Abstract: There are over 1,000 First Nations and Inuit communities in Canada. However, the most comprehensive public data source on economic activity, the Community Well-Being (CWB) database, only includes consistent data for 357 of these communities every five years between 1991 and 2011. We propose an alternative measure of economic well-being that is available annually since 1992 for all First Nations, Inuit, and non-Indigenous communities in Canada: nighttime light density from satellites. Nighttime light data have been used by development economists to measure economic activity elsewhere and have been shown to be a flexible alternative to traditional measures of economic activity. We find that nighttime light density is a useful proxy for per capita income in the Canadian context and provide evidence of sample selection issues with the pre-existing indicators of well-being in First Nations and Inuit communities. We suggest that using nighttime light density overcomes the biased selection of communities into the CWB samples and thus may present a more complete picture of economic activity in Canada.
Abstract: This paper examines the test gap in math scores between Indigenous and non-Indigenous youth in Canada. Using data from the National Longitudinal Survey of Children and Youth we show that after controlling for a rich set of observables, students who self-identify as Indigenous perform 0.33 standard deviations lower on a standardized math test compared to their non-Indigenous counterparts. We find that this test gap emerges at age 12, and it has not declined between 1996 and 2008, despite a focus from policy makers to address educational disparities during this time period. Counterfactual estimates from the decomposition method of Lemieux (2002) suggest that the test gap is more than eliminated after accounting for the differences in the returns to and levels of observable characteristics. This result is primarily driven by differences in the returns to observables.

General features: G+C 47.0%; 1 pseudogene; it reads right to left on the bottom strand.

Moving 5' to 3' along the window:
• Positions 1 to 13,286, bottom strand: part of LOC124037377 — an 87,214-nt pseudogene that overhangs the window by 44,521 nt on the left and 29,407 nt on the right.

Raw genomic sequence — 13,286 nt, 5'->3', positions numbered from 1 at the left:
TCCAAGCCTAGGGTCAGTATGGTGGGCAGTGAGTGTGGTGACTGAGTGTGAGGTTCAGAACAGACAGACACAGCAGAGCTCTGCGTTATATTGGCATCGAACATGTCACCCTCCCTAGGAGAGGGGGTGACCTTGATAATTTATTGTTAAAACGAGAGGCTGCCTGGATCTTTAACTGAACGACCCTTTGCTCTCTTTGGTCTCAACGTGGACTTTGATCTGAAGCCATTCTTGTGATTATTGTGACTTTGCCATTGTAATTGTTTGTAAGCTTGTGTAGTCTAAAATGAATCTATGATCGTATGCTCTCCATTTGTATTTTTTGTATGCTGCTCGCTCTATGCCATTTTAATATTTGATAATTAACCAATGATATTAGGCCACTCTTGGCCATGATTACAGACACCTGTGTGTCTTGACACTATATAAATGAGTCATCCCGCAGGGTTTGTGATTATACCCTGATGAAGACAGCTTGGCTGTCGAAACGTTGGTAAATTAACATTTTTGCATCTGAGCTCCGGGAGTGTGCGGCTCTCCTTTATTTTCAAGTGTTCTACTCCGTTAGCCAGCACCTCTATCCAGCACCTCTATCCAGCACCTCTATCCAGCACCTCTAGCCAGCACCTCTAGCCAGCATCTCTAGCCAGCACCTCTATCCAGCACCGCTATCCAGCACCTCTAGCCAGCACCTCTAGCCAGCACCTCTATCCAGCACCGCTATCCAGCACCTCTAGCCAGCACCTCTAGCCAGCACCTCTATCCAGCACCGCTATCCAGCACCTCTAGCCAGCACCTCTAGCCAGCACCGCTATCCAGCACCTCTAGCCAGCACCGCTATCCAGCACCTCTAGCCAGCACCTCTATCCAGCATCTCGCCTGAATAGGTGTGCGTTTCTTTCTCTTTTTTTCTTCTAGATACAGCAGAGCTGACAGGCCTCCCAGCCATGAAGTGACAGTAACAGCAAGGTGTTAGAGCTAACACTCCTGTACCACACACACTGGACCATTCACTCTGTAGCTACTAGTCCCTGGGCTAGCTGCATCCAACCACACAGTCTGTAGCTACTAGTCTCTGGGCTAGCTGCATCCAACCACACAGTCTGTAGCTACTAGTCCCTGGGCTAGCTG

Abstract: From the late nineteenth century until the end of the twentieth century, the Canadian government, in collaboration with Christian churches, operated a nation-wide school system for Indigenous children. Indigenous children were taken from their families and placed in live-in boarding schools where they were to be converted into the Eurocentric culture of the dominant society. Using data from the Aboriginal People’s Surveys, the Canadian Vital Statistics Birth Database, and a historical dataset that I collect from secondary sources, I exploit regional variation in the intensity of recruitment by Indian Agents, as well as the timing of school closures and the differential resistance to closures by the Catholic church to compute causal estimates of the intergenerational effects of residential schools. Preliminary OLS results show that the children of residential school survivors are less likely to complete high school, despite the fact that the schools increased high school graduation among the generations who attended the schools themselves. Although I cannot immediately rule out that this result is an artefact of selection, I provide suggestive evidence that these findings may be a result of the schools breaking family ties between parents and children which has persisted intergenerationally.
Work in Progress:
Jim Crow and Discrimination in Public Accommodations – with Lisa Cook, Trevon Logan, and David Rosé
Abstract: Recent unrest following the shooting of Michael Brown in Ferguson, and the subsequent evolution of the Black Lives Matter movement has thrust the pervasiveness of racial inequality into the public’s eye. We study discrimination in public accommodations during Jim Crow to better understand the issues underlying discrimination today. We construct a new measure of discrimination based on establishment counts listed in the “Negro Motorist Green Books”. The Green Books were annual travel guides that listed restaurants, gas stations, hotels, and bars that were friendly to African Americans during the 1937-1964 time period. We combine these non-discriminatory establishment counts with secondary data sources to address a variety of questions relating to discrimination in public accommodations prior to the Civil Rights Act. This project is ongoing.
Culture and the Intergenerational Transmission of Human Capital